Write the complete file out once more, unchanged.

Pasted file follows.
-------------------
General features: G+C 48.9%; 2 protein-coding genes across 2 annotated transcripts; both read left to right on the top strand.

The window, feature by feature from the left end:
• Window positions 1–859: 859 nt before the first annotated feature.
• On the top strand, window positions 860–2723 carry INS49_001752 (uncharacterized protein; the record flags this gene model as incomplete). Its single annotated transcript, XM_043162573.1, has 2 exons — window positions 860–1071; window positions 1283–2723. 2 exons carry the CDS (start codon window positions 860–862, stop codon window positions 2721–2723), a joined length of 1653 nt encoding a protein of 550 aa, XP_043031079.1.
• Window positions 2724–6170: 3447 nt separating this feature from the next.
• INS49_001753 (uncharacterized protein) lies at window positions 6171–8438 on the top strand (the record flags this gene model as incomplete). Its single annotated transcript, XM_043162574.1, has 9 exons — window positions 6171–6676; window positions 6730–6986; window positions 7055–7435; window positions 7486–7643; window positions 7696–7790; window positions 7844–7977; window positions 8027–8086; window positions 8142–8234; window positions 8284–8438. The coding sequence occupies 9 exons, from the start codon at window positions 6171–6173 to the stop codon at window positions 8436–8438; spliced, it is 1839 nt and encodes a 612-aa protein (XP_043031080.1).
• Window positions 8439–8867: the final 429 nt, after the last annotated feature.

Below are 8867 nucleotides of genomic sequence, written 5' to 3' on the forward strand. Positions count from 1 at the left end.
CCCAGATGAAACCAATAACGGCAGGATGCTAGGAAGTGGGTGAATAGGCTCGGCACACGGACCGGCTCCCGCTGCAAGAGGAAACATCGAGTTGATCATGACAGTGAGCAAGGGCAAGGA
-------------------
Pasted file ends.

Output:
General features: G+C 48.9%; 2 protein-coding genes across 2 annotated transcripts; both read left to right on the top strand.

The window, feature by feature from the left end:
• Window positions 1–859: 859 nt before the first annotated feature.
• On the top strand, window positions 860–2723 carry INS49_001752 (uncharacterized protein; the record flags this gene model as incomplete). Its single annotated transcript, XM_043162573.1, has 2 exons — window positions 860–1071; window positions 1283–2723. 2 exons carry the CDS (start codon window positions 860–862, stop codon window positions 2721–2723), a joined length of 1653 nt encoding a protein of 550 aa, XP_043031079.1.
• Window positions 2724–6170: 3447 nt separating this feature from the next.
• INS49_001753 (uncharacterized protein) lies at window positions 6171–8438 on the top strand (the record flags this gene model as incomplete). Its single annotated transcript, XM_043162574.1, has 9 exons — window positions 6171–6676; window positions 6730–6986; window positions 7055–7435; window positions 7486–7643; window positions 7696–7790; window positions 7844–7977; window positions 8027–8086; window positions 8142–8234; window positions 8284–8438. The coding sequence occupies 9 exons, from the start codon at window positions 6171–6173 to the stop codon at window positions 8436–8438; spliced, it is 1839 nt and encodes a 612-aa protein (XP_043031080.1).
• Window positions 8439–8867: the final 429 nt, after the last annotated feature.

Below are 8867 nucleotides of genomic sequence, written 5' to 3' on the forward strand. Positions count from 1 at the left end.
CCCAGATGAAACCAATAACGGCAGGATGCTAGGAAGTGGGTGAATAGGCTCGGCACACGGACCGGCTCCCGCTGCAAGAGGAAACATCGAGTTGATCATGACAGTGAGCAAGGGCAAGGA